Less than a month after an August court ruling that set out criteria for adding institutions to the official list of residential schools under the Indian Residential Schools Settlement Agreement (IRSSA), the Assembly of Manitoba Chiefs (AMC) has announced legal action to add one in Teulon.
“Canada does not recognize the Teulon Residence and claim[s] they were not responsible for the operation of these schools,” said Grand Chief Derek Nepinak in a statement. “This argument does not hold water for the AMC. The national policy of assimilation allowed religious organizations to become the agents of government in the promotion and operation of these schools.”
The residential school system ran from the 1870s through the 1990s. During it, aboriginal children were taken from their families and forced to eschew their culture and language and learn European ways and sensibilities. An estimated 150,000 were taken to 130 schools across the country. Many suffered abuse and molestation. About 80,000 former students survive today.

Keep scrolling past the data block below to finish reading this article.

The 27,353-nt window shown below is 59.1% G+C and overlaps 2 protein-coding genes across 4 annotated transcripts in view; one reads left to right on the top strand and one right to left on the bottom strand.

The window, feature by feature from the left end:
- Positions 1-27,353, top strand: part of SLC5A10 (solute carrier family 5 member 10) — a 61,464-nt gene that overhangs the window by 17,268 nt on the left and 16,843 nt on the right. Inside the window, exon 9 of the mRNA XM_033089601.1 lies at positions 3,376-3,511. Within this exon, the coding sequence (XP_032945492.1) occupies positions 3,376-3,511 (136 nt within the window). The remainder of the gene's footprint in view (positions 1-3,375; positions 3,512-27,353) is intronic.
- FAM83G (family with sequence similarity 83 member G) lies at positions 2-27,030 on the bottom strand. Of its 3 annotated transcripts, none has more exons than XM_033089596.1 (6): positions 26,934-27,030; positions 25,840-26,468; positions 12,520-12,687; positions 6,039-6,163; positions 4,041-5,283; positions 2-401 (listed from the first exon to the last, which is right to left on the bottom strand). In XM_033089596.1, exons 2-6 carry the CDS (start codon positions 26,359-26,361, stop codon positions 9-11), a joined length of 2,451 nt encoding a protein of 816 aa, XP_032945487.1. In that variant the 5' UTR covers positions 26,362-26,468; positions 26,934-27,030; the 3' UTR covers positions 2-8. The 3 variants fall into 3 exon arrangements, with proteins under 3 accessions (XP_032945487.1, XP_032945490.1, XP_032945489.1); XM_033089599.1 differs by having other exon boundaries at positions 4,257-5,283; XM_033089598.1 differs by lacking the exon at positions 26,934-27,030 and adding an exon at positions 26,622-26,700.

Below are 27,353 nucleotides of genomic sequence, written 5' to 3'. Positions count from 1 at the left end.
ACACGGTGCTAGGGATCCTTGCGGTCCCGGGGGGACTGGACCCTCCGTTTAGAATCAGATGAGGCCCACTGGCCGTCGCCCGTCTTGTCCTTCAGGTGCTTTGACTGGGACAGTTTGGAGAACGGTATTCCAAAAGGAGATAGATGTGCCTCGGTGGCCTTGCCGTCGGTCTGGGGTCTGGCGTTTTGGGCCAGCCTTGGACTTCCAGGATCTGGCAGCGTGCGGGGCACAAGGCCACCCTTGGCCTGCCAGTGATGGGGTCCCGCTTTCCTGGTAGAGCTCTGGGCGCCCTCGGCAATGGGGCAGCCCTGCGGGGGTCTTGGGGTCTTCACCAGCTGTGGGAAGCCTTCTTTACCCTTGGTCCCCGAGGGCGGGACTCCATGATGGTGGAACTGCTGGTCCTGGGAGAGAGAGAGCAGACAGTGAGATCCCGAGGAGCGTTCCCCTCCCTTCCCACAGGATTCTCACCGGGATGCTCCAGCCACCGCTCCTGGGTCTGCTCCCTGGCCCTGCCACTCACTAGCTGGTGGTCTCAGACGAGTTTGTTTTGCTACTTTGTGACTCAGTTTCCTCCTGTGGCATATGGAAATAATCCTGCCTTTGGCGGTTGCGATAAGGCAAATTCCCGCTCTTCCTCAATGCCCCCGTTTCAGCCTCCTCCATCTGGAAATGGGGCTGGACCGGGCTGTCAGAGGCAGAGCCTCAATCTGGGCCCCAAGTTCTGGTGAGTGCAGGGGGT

Aboriginals took the federal government to court and won, receiving restitution and an official apologyfrom Prime Minister Stephen Harper in 2008.
At the end of August, two schools were added to the list—Stirland Lake and Cristal Lake residential high schools, both in Ontario—by a court ruling that in essence laid out what was necessary for a school to qualify.
The AMC said it has been trying to get the Teulon school recognized since 2007. Former students of a qualified school are eligible for compensation.